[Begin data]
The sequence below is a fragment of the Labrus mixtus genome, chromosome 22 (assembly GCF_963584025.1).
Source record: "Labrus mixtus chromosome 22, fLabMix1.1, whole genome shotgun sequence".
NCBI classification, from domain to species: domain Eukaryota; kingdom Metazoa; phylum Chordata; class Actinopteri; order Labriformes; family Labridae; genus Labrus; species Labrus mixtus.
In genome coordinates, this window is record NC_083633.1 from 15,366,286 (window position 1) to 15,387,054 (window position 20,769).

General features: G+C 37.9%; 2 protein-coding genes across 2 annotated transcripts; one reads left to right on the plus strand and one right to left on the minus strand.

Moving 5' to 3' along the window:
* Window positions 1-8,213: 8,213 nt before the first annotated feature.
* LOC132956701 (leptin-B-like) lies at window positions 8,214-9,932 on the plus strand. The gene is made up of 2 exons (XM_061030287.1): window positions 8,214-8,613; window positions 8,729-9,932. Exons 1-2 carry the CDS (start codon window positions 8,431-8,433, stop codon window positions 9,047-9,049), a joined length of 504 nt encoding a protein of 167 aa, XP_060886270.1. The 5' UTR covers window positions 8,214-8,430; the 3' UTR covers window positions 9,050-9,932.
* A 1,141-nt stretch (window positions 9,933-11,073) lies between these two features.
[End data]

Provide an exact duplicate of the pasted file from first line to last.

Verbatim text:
The sequence below is a fragment of the Labrus mixtus genome, chromosome 22 (assembly GCF_963584025.1).
Source record: "Labrus mixtus chromosome 22, fLabMix1.1, whole genome shotgun sequence".
NCBI classification, from domain to species: domain Eukaryota; kingdom Metazoa; phylum Chordata; class Actinopteri; order Labriformes; family Labridae; genus Labrus; species Labrus mixtus.
In genome coordinates, this window is record NC_083633.1 from 15,366,286 (window position 1) to 15,387,054 (window position 20,769).

General features: G+C 37.9%; 2 protein-coding genes across 2 annotated transcripts; one reads left to right on the plus strand and one right to left on the minus strand.

Moving 5' to 3' along the window:
* Window positions 1-8,213: 8,213 nt before the first annotated feature.
* LOC132956701 (leptin-B-like) lies at window positions 8,214-9,932 on the plus strand. The gene is made up of 2 exons (XM_061030287.1): window positions 8,214-8,613; window positions 8,729-9,932. Exons 1-2 carry the CDS (start codon window positions 8,431-8,433, stop codon window positions 9,047-9,049), a joined length of 504 nt encoding a protein of 167 aa, XP_060886270.1. The 5' UTR covers window positions 8,214-8,430; the 3' UTR covers window positions 9,050-9,932.
* A 1,141-nt stretch (window positions 9,933-11,073) lies between these two features.